Gee, William. Carving Scene. c.1905. Museum of New Zealand | Te Papa Tongarewa, Wellington, New Zealand, Te Papa (GH007416).

Jennings, Martin, and Owen Blacker. “Mary Seacole.” Wikimedia Commons, 2016.

Jones, Owen. “Byzantine No. 3.” The Grammar of Ornament, Day and Son, Lithographers to the Queen, 1856, Plate XXX.

---. “Greek No. 8.” The Grammar of Ornament, Day and Son, Lithographers to the Queen, 1856, Plate XXI.

---. “Indian No. 4.” The Grammar of Ornament, Day and Son, Lithographers to the Queen, 1856, Plate LII.

---. “Indian No. 6.” The Grammar of Ornament, Day and Son, Lithographers to the Queen, 1856, Plate LIV.

---. “Persian No. 1.” The Grammar of Ornament, Day and Son, Lithographers to the Queen, 1856, Plate XLIV.

Jubilee Market, Kingston, Jamaica. c.1890s. MonoVisions Black & White Photography Magazine.

Kingston from Harbor. 1891. MonoVisions Black & White Photography Magazine.

Map of Southern Africa. South Africa and How to Reach It by the Castle Line, by Edward P. Mathers, Simpkin, 1889, opp. contents page.

Markino, Yoshio. “Earl’s Court Station.” A Japanese Artist in London, Chatto & Windus, 1910, p. 196.

Maull & Company. Mary Seacole. Wikimedia Commons, 1873.

McRae, Tommy. Hunting Scene. Australian Legendary Tales, by Unnamed Yuwaalaraay Informants, edited & translated by K. Langloh Parker, David Nutt; Melville, Mullen & Slade, 1896, p. 114.

Sims, G. R., editor. “In the Ayah’s Home (Hackney).” Living London: Its Work and Its Play, Its Humour and Its Pathos, Its Sights and Its Scenes, Cassell & Co, 1904. British Library, General Reference Collection 10349.h.12.

Susie King Taylor. 1902. Library of Congress, General Collections.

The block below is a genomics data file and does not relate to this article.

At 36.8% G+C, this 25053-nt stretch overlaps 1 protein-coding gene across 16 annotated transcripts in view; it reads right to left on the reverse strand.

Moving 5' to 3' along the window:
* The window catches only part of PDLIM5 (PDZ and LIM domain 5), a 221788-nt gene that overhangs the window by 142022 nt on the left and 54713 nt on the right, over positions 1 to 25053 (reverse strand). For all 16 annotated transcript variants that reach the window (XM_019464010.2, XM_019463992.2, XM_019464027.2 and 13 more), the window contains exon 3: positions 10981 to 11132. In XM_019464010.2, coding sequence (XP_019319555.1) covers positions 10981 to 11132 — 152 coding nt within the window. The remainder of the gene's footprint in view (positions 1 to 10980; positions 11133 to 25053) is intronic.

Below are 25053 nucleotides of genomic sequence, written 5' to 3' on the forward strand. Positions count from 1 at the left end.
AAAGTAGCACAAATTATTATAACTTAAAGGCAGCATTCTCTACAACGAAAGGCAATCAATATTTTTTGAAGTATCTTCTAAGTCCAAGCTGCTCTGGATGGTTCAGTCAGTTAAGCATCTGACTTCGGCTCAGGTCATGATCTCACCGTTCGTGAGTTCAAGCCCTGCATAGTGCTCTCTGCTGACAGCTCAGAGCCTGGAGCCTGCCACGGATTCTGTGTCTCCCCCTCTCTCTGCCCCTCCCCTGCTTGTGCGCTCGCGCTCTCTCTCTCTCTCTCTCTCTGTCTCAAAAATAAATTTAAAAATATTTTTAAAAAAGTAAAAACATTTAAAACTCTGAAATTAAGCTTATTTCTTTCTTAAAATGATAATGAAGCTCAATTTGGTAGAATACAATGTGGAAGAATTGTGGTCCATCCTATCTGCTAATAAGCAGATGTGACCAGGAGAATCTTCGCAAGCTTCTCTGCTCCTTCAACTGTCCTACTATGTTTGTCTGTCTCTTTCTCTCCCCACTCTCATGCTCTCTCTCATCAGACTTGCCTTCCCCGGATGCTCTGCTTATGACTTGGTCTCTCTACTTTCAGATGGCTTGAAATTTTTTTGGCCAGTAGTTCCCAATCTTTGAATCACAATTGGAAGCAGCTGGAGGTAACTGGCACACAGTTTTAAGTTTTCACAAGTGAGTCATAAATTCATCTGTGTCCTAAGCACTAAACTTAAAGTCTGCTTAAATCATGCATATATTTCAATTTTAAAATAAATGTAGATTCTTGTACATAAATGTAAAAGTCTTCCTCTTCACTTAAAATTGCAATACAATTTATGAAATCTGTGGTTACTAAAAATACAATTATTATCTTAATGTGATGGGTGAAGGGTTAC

Tanner, Henry Ossawa. Crossing the Atlantic (Return Home). 1894. The Smithsonian Institution.

“The Death of Clotelle.” Clotelle; or, The Colored Heroine: A Tale of the Southern States, by William Wells Brown, Lee & Shepard, 1867, frontispiece.

The Lions and Brockton Point, Stanley Park. n.d.. Simon Frazer University Digitized Collections, MSC130-11067.

Turner, Joseph Mallord William. Slave Ship (Slavers Throwing Overboard the Dead and Dying, Typhoon Coming On). 1840. The Beal Gallery (Gallery 251), 99.22.

Tile/Header Image Caption

Owen Jones. “Byzantine No. 3.” The Grammar of Ornament, Day and Son, Lithographers to the Queen, 1856, Plate XXX. Public domain. The founding developers of Undisciplining the Victorian Classroom have selected this image and the others that illustrate the pages of the About section because the images convey two dynamics. First, the images show the ways that the British in the Victorian period were engaged in the process of collecting and taxonomizing materials from other parts of the world. Second, the images themselves also illustrate how the graphic designs from these non-British and, often, non-Western cultures stand as striking aesthetic achievements in their own right.

Page Citation (MLA)

“Bibliography.” Undisciplining the Victorian Classroom, 2021,